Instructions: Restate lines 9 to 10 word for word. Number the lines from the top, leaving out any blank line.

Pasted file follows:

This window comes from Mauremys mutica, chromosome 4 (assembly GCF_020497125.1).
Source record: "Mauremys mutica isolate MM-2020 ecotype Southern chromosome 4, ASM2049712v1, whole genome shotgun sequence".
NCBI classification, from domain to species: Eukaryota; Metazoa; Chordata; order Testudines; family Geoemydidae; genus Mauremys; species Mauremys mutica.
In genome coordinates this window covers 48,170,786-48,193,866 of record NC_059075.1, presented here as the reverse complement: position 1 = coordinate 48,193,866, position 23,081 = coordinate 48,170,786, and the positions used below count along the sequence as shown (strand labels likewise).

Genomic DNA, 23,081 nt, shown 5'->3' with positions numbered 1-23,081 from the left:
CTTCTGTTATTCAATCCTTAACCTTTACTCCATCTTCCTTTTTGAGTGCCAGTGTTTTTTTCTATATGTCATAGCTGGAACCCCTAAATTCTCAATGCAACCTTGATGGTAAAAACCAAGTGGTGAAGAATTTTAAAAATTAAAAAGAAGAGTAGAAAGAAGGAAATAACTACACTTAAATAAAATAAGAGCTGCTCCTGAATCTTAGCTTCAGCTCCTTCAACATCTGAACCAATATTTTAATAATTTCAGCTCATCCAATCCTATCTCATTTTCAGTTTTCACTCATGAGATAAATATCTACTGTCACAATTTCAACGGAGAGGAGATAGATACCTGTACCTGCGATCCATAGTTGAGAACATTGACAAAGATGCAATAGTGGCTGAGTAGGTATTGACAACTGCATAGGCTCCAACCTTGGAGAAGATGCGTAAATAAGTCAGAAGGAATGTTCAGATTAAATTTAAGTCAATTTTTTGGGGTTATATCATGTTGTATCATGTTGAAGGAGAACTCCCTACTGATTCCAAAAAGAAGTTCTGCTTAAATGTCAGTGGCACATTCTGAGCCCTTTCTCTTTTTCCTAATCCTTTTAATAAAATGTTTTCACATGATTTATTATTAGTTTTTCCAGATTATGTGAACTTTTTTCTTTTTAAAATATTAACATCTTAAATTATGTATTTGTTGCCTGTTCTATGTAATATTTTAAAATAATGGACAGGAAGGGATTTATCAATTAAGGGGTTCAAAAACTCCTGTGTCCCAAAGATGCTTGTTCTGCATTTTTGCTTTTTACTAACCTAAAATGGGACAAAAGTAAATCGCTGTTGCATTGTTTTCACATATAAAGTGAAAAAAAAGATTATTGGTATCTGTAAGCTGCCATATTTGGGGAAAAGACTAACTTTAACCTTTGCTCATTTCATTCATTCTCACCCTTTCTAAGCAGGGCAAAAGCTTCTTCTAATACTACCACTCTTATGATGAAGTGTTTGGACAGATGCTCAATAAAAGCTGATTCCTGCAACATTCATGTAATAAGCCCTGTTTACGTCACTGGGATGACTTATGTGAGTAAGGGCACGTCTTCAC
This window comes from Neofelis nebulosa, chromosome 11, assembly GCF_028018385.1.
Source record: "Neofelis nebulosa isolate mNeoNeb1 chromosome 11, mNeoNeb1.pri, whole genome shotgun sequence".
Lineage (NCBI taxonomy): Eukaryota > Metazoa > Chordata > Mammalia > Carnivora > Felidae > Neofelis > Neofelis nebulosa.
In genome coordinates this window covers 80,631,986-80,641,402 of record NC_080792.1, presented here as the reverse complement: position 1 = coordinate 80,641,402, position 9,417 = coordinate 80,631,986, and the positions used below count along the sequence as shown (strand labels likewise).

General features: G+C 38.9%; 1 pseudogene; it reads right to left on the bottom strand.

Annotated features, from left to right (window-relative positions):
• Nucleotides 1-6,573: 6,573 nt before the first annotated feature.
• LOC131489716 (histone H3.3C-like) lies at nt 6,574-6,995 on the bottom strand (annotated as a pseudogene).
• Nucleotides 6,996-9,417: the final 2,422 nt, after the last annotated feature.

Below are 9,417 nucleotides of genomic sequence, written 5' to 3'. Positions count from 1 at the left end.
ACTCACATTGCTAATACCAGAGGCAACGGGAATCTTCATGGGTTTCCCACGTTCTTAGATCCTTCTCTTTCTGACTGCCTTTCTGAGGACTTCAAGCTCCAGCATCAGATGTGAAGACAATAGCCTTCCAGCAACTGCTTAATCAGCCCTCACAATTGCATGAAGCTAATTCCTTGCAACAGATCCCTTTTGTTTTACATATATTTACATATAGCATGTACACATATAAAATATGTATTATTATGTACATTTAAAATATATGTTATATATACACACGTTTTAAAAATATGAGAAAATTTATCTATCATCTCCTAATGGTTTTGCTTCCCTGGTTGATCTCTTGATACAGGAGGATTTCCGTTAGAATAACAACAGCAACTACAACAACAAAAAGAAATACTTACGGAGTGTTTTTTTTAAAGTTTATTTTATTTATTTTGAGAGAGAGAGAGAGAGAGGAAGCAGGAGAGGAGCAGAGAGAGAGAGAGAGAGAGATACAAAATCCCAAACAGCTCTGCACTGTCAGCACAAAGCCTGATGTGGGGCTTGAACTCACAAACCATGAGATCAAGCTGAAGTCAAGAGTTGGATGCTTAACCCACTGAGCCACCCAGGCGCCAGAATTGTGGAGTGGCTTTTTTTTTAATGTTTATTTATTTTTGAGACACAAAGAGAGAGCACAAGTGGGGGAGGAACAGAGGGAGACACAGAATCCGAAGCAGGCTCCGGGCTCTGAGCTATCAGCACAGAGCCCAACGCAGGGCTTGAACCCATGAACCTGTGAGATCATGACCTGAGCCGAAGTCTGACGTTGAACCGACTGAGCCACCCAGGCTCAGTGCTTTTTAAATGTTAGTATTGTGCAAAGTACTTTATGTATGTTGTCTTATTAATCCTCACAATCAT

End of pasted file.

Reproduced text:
Lineage (NCBI taxonomy): Eukaryota > Metazoa > Chordata > Mammalia > Carnivora > Felidae > Neofelis > Neofelis nebulosa.
In genome coordinates this window covers 80,631,986-80,641,402 of record NC_080792.1, presented here as the reverse complement: position 1 = coordinate 80,641,402, position 9,417 = coordinate 80,631,986, and the positions used below count along the sequence as shown (strand labels likewise).